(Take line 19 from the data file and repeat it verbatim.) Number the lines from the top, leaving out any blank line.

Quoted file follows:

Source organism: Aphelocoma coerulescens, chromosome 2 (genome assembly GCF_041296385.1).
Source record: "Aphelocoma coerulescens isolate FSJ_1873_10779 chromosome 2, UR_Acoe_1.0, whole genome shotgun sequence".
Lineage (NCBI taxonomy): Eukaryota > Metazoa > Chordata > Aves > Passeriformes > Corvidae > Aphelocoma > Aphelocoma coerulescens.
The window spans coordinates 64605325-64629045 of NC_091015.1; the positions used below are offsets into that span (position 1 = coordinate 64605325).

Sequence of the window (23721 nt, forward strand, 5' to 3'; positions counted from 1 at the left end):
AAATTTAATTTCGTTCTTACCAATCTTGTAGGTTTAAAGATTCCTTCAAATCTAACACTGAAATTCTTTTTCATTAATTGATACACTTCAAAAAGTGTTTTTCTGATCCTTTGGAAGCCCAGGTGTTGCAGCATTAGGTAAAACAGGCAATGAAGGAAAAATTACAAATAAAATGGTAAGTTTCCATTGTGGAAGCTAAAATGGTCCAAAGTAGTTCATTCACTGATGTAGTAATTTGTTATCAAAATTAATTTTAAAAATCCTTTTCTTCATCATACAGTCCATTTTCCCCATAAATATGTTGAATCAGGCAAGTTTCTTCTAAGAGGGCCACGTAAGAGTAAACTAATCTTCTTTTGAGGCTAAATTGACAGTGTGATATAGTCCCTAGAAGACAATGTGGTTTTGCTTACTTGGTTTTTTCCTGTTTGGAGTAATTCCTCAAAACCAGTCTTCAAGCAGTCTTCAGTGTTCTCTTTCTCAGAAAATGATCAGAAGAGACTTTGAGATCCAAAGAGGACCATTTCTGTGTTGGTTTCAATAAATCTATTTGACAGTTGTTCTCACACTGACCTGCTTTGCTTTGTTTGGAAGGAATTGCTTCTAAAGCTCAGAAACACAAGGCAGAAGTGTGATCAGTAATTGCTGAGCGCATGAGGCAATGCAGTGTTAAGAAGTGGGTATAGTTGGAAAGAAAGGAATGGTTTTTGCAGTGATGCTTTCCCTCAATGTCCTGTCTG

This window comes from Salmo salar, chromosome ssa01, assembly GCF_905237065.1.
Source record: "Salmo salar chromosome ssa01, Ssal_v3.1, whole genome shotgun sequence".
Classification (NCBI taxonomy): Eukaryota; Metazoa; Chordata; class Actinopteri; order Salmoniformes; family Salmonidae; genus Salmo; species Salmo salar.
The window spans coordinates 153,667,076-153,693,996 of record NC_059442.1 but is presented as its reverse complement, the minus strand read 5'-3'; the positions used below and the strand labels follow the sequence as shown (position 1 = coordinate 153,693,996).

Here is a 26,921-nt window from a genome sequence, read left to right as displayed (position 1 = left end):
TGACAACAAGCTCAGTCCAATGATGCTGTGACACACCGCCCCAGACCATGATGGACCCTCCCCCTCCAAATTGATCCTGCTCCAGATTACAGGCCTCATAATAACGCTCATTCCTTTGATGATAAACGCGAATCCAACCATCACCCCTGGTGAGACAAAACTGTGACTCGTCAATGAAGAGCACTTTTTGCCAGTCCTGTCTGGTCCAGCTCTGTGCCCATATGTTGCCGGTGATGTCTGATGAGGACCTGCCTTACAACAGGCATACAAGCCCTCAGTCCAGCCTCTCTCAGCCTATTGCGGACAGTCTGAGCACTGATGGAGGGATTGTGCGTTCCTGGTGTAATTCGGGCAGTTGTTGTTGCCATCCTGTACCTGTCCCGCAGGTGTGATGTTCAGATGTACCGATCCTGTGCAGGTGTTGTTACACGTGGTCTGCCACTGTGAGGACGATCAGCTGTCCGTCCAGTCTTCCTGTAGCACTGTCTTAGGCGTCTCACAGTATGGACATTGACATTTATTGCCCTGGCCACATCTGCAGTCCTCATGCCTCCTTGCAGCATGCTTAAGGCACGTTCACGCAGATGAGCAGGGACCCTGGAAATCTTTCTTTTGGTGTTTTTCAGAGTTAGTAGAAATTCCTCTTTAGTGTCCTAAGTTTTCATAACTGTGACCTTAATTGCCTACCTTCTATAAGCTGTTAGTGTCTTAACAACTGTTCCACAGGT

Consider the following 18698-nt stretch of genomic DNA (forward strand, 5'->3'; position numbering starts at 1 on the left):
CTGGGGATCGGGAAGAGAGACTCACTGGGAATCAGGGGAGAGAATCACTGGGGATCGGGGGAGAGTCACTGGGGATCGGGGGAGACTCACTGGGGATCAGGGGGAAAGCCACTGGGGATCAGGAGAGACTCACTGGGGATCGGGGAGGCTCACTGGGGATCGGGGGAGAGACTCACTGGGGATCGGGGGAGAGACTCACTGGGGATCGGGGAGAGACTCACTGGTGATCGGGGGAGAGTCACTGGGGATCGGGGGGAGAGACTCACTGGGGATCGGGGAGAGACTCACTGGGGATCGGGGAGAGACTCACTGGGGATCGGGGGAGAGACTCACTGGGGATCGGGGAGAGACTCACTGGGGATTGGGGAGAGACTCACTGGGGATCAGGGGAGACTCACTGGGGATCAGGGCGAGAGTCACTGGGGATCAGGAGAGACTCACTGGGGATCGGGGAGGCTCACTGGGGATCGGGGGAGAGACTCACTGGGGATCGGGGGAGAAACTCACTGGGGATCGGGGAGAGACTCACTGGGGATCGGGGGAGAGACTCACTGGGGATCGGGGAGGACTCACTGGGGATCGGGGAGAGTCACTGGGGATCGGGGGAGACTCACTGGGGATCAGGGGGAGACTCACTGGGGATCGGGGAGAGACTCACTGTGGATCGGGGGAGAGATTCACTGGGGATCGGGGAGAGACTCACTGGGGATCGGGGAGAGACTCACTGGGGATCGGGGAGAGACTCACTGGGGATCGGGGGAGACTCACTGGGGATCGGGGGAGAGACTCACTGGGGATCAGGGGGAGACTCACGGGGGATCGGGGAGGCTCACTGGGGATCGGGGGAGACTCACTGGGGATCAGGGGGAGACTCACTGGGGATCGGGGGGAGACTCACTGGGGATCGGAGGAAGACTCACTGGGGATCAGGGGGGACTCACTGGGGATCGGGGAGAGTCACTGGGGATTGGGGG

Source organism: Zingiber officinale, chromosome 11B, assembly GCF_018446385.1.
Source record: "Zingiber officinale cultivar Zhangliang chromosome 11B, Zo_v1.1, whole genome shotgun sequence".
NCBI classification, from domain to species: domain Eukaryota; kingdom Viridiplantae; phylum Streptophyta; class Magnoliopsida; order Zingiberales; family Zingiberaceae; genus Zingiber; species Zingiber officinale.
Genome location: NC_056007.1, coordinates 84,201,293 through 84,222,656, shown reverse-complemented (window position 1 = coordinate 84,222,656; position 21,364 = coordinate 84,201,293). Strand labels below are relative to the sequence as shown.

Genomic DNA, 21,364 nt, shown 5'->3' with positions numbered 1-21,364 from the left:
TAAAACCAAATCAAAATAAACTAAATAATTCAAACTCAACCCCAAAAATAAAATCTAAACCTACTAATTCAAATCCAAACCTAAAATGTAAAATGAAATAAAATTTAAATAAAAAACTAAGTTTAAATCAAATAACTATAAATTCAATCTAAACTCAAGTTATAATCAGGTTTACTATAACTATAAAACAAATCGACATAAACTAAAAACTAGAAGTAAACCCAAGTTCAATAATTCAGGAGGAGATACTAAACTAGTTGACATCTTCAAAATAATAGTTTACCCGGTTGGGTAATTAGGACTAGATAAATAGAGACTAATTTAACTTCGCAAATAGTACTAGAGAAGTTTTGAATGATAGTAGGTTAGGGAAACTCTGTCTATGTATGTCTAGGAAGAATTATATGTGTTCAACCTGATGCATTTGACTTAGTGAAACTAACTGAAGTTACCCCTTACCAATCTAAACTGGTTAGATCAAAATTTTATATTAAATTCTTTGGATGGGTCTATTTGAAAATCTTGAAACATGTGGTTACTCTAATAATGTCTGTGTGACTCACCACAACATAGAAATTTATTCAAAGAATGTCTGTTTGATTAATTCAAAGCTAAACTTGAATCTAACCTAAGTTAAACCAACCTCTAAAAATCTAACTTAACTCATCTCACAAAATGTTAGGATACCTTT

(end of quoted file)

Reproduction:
Genomic DNA, 21,364 nt, shown 5'->3' with positions numbered 1-21,364 from the left: